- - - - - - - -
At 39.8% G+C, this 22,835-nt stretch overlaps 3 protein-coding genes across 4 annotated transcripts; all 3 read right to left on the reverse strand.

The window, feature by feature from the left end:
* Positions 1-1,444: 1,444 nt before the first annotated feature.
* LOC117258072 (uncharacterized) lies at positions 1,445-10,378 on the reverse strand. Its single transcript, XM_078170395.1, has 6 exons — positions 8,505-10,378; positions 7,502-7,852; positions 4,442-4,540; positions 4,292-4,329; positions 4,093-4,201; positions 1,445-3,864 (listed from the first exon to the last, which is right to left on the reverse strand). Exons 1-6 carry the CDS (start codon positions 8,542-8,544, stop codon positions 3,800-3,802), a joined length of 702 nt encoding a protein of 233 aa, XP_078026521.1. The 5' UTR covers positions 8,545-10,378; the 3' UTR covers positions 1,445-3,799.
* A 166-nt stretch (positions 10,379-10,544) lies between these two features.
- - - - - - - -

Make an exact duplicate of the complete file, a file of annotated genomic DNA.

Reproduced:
At 39.8% G+C, this 22,835-nt stretch overlaps 3 protein-coding genes across 4 annotated transcripts; all 3 read right to left on the reverse strand.

The window, feature by feature from the left end:
* Positions 1-1,444: 1,444 nt before the first annotated feature.
* LOC117258072 (uncharacterized) lies at positions 1,445-10,378 on the reverse strand. Its single transcript, XM_078170395.1, has 6 exons — positions 8,505-10,378; positions 7,502-7,852; positions 4,442-4,540; positions 4,292-4,329; positions 4,093-4,201; positions 1,445-3,864 (listed from the first exon to the last, which is right to left on the reverse strand). Exons 1-6 carry the CDS (start codon positions 8,542-8,544, stop codon positions 3,800-3,802), a joined length of 702 nt encoding a protein of 233 aa, XP_078026521.1. The 5' UTR covers positions 8,545-10,378; the 3' UTR covers positions 1,445-3,799.
* A 166-nt stretch (positions 10,379-10,544) lies between these two features.